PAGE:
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EnglishEdit

Etymology 1Edit

From Middle English fordrien, fordruien, fordruȝen, from Old English fordrūgian (to become dry, wither), equivalent to for- +‎ dry.

VerbEdit

fordry (third-person singular simple present fordries, present participle fordrying, simple past and past participle fordried)

  1. (intransitive) To dry up; become dry.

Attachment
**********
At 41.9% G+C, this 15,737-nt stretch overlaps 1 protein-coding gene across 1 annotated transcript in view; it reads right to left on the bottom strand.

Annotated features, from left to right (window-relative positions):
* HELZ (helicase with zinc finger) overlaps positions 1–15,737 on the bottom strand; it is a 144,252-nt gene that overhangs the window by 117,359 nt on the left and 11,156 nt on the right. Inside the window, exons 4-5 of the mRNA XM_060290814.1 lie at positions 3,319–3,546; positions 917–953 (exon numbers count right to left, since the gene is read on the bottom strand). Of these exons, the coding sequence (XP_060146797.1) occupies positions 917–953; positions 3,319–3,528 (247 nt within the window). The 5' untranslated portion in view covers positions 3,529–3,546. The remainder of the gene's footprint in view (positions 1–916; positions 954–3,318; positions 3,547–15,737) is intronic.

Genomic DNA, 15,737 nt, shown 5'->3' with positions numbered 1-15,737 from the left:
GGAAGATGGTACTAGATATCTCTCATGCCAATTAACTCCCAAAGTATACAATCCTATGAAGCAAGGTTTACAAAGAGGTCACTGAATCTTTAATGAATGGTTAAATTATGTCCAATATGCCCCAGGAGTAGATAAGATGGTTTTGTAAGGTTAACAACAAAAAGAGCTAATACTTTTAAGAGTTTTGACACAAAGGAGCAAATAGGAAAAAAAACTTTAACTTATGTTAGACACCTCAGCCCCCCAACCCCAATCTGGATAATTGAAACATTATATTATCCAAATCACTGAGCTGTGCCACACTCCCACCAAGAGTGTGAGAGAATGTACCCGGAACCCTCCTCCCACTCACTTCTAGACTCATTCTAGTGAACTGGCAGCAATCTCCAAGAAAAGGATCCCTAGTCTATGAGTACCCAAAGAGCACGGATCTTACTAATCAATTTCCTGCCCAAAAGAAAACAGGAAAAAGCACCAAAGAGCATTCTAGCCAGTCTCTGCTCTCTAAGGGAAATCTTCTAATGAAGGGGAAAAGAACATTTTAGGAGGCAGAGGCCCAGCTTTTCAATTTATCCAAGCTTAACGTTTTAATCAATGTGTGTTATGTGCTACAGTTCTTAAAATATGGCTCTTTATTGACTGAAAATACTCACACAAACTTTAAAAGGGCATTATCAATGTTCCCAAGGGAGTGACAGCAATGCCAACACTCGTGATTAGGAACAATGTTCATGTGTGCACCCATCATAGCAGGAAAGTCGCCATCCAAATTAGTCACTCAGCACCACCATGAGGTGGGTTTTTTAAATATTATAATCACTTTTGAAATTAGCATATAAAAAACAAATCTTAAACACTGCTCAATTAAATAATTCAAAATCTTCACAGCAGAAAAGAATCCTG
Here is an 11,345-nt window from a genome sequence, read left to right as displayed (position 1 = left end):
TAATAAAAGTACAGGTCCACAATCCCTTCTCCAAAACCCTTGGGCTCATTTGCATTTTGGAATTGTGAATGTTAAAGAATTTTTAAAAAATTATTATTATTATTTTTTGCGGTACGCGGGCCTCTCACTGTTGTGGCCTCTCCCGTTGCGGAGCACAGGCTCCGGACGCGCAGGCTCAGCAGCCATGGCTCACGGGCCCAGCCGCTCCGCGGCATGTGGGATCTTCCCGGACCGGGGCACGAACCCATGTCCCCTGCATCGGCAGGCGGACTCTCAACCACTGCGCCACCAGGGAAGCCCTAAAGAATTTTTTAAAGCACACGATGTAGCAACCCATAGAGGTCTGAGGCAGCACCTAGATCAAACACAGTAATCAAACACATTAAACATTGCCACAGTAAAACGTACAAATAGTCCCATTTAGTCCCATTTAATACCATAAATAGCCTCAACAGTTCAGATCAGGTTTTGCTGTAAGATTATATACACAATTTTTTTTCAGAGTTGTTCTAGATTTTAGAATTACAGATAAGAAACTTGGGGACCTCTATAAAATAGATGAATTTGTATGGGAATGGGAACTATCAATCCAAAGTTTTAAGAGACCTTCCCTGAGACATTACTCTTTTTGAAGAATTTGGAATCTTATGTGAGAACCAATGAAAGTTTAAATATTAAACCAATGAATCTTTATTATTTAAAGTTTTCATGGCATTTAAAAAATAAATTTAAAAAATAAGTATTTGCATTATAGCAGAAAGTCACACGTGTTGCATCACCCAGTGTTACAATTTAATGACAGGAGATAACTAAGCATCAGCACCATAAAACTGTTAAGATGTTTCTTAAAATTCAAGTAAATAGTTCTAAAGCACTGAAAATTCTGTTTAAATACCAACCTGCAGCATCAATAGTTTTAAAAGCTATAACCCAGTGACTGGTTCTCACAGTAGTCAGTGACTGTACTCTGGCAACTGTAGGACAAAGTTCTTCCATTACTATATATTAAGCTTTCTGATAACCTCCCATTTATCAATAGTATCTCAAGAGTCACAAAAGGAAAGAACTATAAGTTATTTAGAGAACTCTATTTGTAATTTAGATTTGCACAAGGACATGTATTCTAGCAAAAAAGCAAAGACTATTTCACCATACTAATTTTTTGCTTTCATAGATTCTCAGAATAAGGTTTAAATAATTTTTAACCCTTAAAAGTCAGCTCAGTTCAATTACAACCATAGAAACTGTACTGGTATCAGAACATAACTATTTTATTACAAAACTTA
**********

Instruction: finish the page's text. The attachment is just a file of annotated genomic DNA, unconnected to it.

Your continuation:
2. (transitive) To dry up; make dry.

Etymology 2Edit

From Middle English fordruye, equivalent to for- (very, excessively) +‎ dry.

AdjectiveEdit

fordry (comparative fordrier, superlative fordriest)

  1. (obsolete) Very dry; withered.
    • Geoffrey Chaucer, The Squire's Tale.
      Amid a tree fordry, as white as chalk,
      As Canacé was playing in her walk,
      There sat a falcon o'er her head full high,
      That with a piteous voice so gan to cry, []